The Book of Lights is the story of two young men and their navigation through an evil and crumbling world. Indeed, when author Chaim Potok brings Albert Einstein onstage to honor the first recipient of the (fictitious) Leiden award, Einstein observes that “loran” has something to do with navigation (it is an acronym for Long Range Navigation) and that in his studies Gershon Loran has set an example for others to follow.
Gershon has long sought the Light that could somehow encompass the death light. At sixteen, he witnesses a dog giving birth on the roof of the family’s old apartment building. Such fecundity triggers an ecstatic vision: Gershon feels for a moment as if he could touch the sky, the very stars. The promise of this moment is fulfilled when he begins to study cabala in seminary; his mystical visions are given legitimacy within the Jewish tradition.
Korea changes him further. His feelings of abandonment, of the randomness of events, are no less strong, but he returns from the service with a new strength. He has learned and suffered much in Korea, but he has survived. His studies in the Zohar, he realizes, provided a curious refuge for gathering the resources within himself needed for facing a demanding chaplaincy. Inwardly, he had done battle with the voices from the other side, the voices that called for him to give up hope and dreams in a broken century.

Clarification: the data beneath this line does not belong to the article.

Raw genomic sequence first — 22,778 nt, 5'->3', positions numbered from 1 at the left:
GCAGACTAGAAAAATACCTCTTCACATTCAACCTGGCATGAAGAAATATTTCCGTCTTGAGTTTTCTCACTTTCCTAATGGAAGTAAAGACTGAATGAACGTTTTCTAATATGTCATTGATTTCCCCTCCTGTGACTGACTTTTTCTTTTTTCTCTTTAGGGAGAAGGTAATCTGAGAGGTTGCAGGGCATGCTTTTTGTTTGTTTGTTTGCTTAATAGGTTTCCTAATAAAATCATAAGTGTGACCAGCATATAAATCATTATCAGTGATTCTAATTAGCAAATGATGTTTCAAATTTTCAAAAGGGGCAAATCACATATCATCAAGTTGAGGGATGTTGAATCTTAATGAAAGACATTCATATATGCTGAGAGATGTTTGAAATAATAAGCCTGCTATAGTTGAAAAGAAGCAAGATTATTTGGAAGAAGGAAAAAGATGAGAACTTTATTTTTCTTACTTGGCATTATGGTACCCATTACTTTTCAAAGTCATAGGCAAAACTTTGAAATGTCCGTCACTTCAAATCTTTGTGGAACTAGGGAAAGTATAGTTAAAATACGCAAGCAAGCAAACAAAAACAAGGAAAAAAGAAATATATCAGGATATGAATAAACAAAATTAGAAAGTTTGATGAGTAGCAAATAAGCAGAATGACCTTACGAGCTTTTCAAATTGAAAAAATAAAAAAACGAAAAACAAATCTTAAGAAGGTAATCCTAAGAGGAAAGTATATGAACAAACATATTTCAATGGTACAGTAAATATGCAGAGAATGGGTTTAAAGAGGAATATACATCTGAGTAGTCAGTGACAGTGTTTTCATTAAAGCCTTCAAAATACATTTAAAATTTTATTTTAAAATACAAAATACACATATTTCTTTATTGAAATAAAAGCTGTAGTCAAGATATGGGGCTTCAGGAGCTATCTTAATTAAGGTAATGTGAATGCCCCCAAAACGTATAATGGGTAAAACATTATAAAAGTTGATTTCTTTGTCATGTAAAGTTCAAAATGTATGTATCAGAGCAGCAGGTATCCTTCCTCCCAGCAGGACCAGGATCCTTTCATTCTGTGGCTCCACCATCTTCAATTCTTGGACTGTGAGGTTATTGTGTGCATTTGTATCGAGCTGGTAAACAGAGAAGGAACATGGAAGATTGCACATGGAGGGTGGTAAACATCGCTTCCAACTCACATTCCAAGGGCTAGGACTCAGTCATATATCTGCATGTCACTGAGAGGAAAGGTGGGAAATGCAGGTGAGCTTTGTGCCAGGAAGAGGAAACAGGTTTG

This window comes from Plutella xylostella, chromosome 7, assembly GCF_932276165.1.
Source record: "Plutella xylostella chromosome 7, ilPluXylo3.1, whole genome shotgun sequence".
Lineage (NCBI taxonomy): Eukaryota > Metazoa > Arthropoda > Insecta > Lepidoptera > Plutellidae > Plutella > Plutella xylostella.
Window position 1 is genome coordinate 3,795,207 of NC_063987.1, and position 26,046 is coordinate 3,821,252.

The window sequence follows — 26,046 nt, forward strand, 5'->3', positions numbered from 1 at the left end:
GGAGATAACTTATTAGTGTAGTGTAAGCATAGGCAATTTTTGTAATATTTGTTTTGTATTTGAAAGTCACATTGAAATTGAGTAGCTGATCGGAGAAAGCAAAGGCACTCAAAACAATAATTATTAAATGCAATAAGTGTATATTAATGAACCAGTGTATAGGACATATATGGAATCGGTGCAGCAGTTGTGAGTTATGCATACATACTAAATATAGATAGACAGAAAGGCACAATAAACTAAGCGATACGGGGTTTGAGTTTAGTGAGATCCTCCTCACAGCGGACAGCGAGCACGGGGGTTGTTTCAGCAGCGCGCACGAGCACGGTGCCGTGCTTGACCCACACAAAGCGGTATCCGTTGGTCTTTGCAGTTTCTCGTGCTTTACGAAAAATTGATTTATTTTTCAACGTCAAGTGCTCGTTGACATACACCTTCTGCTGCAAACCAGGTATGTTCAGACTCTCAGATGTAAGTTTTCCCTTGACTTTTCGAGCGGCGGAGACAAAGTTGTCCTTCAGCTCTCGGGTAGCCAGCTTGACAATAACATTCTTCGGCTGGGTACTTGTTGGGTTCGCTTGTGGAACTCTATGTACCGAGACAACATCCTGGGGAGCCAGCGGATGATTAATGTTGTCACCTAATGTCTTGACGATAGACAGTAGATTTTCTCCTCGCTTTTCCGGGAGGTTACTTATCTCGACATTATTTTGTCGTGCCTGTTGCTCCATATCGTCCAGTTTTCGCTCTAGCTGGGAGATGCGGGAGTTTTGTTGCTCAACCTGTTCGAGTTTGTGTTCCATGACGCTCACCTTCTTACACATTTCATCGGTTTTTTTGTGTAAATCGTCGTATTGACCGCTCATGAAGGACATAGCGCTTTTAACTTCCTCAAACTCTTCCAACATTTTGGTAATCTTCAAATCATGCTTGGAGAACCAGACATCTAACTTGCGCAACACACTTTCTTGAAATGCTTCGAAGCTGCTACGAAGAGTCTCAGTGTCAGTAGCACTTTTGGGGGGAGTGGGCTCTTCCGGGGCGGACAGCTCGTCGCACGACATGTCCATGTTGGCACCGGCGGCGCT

Gershon finally understands that those voices are...
(The entire section is 567 words.)